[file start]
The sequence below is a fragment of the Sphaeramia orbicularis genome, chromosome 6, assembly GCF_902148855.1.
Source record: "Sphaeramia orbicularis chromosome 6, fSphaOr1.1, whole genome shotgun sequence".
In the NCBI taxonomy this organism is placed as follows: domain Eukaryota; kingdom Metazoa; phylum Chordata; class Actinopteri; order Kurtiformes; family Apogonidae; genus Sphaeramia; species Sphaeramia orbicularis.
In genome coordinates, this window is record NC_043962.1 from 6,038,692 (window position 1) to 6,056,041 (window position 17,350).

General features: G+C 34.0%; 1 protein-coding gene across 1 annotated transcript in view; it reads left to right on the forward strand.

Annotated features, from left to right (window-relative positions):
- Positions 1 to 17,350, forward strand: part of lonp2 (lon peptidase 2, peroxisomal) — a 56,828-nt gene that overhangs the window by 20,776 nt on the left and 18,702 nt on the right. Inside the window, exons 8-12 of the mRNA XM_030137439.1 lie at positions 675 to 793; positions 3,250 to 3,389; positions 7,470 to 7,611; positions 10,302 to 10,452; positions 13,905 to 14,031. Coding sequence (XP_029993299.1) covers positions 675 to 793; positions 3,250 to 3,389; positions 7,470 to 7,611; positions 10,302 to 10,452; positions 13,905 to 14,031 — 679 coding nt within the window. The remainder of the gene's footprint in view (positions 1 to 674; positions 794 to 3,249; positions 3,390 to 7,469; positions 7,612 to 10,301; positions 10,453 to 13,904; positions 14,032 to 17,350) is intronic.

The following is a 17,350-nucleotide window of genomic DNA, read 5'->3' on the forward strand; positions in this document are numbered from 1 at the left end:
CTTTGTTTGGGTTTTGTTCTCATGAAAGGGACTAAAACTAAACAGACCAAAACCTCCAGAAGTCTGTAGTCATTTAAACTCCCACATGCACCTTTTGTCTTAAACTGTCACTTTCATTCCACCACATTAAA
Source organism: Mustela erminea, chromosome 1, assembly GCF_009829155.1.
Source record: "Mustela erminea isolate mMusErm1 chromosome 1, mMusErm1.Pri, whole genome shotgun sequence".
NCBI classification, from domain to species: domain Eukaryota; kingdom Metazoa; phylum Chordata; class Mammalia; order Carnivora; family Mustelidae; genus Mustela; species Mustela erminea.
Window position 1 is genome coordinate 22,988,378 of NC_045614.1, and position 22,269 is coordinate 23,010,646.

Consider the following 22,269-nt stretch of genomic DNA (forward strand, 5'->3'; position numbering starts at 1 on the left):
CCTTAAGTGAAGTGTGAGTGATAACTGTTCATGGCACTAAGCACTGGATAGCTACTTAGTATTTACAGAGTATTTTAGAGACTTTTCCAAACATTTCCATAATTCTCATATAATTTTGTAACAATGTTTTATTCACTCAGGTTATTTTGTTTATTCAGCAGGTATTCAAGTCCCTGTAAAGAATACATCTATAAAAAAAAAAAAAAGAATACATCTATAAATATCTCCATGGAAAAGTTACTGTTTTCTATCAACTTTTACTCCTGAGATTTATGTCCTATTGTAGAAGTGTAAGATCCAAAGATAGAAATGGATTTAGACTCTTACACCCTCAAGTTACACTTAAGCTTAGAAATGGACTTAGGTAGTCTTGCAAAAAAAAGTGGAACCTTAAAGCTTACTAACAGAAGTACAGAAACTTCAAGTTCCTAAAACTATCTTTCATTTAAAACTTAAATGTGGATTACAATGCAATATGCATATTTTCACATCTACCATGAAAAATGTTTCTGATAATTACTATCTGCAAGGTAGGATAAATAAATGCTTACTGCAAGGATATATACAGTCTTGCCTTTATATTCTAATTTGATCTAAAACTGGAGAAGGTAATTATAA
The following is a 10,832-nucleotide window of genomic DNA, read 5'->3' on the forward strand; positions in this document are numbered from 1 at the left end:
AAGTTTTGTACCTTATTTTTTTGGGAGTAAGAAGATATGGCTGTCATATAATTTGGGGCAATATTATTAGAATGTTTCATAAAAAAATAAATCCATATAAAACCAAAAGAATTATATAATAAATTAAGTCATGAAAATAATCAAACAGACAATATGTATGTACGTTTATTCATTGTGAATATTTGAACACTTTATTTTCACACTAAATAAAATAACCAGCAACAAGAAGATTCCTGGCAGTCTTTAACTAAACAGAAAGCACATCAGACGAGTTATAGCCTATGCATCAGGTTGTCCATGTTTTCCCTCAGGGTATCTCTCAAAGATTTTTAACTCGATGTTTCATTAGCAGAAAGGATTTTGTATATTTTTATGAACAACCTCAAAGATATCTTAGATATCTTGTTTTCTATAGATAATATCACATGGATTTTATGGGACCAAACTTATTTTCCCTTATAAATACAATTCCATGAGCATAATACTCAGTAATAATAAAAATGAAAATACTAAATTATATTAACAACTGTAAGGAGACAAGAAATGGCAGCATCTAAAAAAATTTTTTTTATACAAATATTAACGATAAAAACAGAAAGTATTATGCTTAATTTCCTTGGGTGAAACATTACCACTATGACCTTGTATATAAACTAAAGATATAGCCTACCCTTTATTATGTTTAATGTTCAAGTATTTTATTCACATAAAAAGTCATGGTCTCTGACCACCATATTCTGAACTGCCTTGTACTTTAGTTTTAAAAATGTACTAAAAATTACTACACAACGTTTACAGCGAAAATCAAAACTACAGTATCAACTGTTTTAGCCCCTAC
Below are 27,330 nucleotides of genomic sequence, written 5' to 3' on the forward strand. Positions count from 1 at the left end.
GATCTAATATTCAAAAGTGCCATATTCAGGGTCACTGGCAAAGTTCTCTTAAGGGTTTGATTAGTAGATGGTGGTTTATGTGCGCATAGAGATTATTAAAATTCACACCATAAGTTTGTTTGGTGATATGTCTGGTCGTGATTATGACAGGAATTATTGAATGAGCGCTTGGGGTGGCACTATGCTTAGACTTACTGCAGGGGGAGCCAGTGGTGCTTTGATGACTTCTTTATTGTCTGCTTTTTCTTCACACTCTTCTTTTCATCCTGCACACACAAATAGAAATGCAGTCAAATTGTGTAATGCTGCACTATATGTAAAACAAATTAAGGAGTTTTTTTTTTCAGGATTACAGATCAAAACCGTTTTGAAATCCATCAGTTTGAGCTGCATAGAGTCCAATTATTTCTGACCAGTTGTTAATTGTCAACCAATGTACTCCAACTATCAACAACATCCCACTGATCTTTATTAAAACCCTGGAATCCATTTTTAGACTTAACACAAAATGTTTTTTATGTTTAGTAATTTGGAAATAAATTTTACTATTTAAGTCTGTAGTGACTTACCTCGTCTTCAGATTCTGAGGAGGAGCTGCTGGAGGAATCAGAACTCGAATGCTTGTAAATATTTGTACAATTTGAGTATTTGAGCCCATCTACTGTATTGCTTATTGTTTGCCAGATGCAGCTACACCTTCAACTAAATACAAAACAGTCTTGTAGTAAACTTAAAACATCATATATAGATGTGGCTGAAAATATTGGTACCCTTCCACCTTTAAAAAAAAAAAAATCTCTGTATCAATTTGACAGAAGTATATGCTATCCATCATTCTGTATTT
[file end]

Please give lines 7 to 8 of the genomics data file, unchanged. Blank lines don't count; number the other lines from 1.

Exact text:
- Positions 1 to 17,350, forward strand: part of lonp2 (lon peptidase 2, peroxisomal) — a 56,828-nt gene that overhangs the window by 20,776 nt on the left and 18,702 nt on the right. Inside the window, exons 8-12 of the mRNA XM_030137439.1 lie at positions 675 to 793; positions 3,250 to 3,389; positions 7,470 to 7,611; positions 10,302 to 10,452; positions 13,905 to 14,031. Coding sequence (XP_029993299.1) covers positions 675 to 793; positions 3,250 to 3,389; positions 7,470 to 7,611; positions 10,302 to 10,452; positions 13,905 to 14,031 — 679 coding nt within the window. The remainder of the gene's footprint in view (positions 1 to 674; positions 794 to 3,249; positions 3,390 to 7,469; positions 7,612 to 10,301; positions 10,453 to 13,904; positions 14,032 to 17,350) is intronic.

The following is a 17,350-nucleotide window of genomic DNA, read 5'->3' on the forward strand; positions in this document are numbered from 1 at the left end: